I doubt very much that the first person to develop a means to mass-produce DDT and create a company around it could have been trusted to make unbiased decisions about its environmental impacts. Had the literature been available 80 years ago to see that it would have unforeseen consequences on certain predator species' reproduction through a complex series of bioaccumulation, the guy who just invested his life savings to create a company that manufactures DDT and stands to profit millions couldn't possibly be expected to give it a fair and unbiased hearing. I'm sure he would have responded with all of the benefits of DDT, its importance to public health and disease control, the war effort, etc., and probably had a spokesperson standing by with dozens of lab reports indicating that it's perfectly safe on mice. Why would he consider it any other way? This thing is going to make him millions and benefit so many people, what could possibly go wrong??

This is what is meant by "conflict of interest". Your position as founder of this company is an inherent conflict of interest, just as his was. To be clear, it's not an assault on your character, nor an implication that you would consciously ignore indications that you might produce a phenotype with detrimental impacts, but human nature is human nature and this is the reason people are subjected to oversight. I can understand the reasons why you left academia to pursue this with the freedom of the private sector, but your responses seem to indicate that you just don't want to be bothered to consider potentially harmful impacts because you can do no wrong.

Also, not sure why you bring up the USDA, other than as a PR deflection. The USDA funds tens of thousands of agricultural projects. That's what the USDA does, in a nutshell: it funds projects. If it did absolutely nothing else whatsoever, it would always draw funding and give it to projects related to agriculture. That is its purpose. While beneficial to food production and other industries, projects under the USDA are not primarily motivated by understand the environmental impacts of genetically engineered species propagating in the wild. If the USEPA or your country's equivalent were providing some oversight on a study of the potential environmental impacts of genetically modifying that species' physiology that governs reproductive success, that would be different. As it stands, you seem very resistant to any form of oversight whatsoever and I sure as hell hope I'm not looking back at this 50 years from now and thinking "Damn if only he'd listened."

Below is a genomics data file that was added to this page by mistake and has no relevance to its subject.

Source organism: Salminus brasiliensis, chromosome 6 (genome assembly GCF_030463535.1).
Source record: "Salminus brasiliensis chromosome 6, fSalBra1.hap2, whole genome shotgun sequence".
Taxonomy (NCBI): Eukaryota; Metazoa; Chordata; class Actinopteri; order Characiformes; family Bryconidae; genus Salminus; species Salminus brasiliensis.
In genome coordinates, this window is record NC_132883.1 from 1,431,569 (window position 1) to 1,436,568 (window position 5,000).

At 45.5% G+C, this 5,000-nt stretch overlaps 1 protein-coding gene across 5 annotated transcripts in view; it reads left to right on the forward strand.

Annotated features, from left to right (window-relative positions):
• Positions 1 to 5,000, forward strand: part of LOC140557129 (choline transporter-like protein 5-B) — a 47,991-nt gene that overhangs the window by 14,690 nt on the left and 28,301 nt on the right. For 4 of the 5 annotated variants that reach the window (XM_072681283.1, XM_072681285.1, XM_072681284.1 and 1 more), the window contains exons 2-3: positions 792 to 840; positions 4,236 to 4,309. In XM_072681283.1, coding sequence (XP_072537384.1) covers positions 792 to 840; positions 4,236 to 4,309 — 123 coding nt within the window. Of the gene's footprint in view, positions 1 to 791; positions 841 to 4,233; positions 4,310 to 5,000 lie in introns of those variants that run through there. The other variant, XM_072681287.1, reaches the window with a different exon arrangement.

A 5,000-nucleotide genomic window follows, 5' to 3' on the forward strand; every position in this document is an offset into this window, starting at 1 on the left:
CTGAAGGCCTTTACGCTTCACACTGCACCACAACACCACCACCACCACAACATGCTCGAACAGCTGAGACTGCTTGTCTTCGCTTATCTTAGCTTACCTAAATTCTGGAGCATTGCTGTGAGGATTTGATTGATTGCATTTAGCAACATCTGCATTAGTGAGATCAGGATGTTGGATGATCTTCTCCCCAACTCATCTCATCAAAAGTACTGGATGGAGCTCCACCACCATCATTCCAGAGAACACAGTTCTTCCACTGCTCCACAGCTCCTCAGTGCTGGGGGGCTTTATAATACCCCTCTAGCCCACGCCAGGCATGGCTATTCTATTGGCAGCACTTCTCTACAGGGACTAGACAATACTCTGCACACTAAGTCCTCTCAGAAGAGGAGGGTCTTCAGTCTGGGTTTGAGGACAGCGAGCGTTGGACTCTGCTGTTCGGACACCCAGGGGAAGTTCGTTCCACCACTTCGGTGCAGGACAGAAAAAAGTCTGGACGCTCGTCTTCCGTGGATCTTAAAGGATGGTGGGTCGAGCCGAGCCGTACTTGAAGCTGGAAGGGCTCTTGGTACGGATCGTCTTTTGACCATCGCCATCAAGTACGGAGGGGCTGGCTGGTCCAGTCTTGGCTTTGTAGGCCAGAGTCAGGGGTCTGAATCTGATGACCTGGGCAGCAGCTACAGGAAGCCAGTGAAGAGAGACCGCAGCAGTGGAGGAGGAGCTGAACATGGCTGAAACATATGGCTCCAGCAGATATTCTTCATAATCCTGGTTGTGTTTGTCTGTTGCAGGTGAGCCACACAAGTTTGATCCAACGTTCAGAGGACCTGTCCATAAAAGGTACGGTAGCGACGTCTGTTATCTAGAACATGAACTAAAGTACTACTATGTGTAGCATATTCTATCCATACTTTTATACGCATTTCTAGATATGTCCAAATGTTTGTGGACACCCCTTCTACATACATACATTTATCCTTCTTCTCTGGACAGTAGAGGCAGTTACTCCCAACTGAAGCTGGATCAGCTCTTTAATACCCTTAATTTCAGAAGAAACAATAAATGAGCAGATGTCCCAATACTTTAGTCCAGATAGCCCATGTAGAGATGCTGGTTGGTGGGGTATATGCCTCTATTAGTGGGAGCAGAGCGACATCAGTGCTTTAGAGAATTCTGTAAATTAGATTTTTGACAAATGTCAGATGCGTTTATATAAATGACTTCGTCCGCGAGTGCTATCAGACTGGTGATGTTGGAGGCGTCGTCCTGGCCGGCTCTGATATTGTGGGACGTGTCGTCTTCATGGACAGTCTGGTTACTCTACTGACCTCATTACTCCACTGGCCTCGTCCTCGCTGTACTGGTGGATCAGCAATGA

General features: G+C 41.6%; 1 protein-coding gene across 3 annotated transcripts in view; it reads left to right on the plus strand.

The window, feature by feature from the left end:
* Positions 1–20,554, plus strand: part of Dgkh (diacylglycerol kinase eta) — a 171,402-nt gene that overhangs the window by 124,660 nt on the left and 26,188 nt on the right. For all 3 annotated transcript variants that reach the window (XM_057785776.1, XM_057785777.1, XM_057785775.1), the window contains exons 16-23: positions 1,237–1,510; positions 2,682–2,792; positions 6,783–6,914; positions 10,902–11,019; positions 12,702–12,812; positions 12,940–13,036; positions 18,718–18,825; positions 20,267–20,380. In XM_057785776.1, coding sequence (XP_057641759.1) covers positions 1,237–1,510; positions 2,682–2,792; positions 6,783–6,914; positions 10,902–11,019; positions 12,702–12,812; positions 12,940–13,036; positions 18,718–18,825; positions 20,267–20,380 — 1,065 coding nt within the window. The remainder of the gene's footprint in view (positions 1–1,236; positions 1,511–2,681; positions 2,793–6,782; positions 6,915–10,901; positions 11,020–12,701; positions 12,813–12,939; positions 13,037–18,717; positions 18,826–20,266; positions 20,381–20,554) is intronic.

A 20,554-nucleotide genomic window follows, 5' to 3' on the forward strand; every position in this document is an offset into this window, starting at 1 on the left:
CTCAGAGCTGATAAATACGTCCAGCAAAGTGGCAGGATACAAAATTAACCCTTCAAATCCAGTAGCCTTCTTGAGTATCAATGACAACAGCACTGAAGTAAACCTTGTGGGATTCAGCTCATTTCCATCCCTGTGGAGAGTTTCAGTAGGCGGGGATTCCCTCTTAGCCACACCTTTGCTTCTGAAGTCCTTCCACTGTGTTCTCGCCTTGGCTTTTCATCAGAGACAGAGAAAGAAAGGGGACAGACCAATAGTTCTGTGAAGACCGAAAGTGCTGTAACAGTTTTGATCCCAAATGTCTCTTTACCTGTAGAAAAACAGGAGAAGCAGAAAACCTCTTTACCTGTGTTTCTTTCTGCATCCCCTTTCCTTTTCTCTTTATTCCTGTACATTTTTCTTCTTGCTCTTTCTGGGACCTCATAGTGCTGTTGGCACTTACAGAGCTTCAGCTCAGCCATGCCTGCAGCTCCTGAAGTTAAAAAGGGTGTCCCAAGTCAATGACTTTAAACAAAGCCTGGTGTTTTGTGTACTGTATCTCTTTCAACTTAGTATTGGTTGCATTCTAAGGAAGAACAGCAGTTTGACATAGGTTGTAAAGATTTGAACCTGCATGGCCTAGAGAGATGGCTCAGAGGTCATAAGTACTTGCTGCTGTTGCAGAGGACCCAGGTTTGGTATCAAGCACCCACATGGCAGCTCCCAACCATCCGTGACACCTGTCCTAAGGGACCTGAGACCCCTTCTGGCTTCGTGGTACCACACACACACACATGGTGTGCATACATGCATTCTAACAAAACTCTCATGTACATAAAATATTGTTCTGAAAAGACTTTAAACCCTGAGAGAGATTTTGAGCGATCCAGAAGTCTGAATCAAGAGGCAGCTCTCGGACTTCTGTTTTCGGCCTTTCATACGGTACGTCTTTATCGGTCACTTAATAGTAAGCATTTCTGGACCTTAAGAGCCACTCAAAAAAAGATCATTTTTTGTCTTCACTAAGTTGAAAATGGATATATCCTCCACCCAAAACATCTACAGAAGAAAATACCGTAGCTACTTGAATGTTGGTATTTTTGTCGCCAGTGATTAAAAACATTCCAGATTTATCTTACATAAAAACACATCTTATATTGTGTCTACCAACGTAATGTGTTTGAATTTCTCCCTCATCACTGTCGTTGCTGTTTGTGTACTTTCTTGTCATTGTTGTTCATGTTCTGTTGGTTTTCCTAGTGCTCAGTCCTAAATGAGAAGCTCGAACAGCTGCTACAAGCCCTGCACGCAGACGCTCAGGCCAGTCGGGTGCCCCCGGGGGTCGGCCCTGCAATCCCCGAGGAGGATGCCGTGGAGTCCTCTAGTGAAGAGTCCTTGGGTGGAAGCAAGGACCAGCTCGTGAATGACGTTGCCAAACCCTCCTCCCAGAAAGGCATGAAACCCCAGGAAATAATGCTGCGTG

RevBio1 karma

You've emphasized the I in my above statements - I wrote them as a description of what I view as benefits to genetic engineering. I have access to information about all the changes that have been made. It sounds like you are reading this as an ego statement instead - I can do this and you should trust my judgement. That was not the intent. I understand your concerns about the judgement of any person about their own enterprise, and I hope the following addresses some of those concerns.

There is of course external review. We have to submit our work to the USDA’s regulatory body, APHIS, and they will be reviewing our plan, the parts used, the proposed use of the transgenic plant, and assessing the risk accordingly. They’ll be determining whether or not the plant is released. As part of that process, they have provided guidelines as to how to construct a transgenic organism – we’ll be following those guidelines entirely. I’m not sure where I gave you the impression that we were going rogue, but I apologize for that.

I mention the USDA project because it is explicitly designed to quantify differences introduced into the genome by genetic engineering and differences introduced by cross-breeding and traditional mutagenesis procedures. This experiment speaks directly to your concerns about the 'unintended consequences' of genetic engineering and I thought you’d be interested in hearing about it.

I’m not sure how to address your concerns re “It's never just a "piece" of DNA.” It sounds like you feel that the collective body of scientific knowledge we have on transcription and translation is unreliable. Is that the case? If so, I would have to disagree. While we are learning new things about the complexity of genetic regulation and phenotype-genotype relationships, the fundamentals of gene regulation have held up over time. A promoter will express a gene. A terminator will stop transcription. A ribosome will take RNA to protein. We’ve build our project around parts that have 20+ years of literature supporting their functions – I feel comfortable considering these as parts with known functions.

glideonthrough2 karma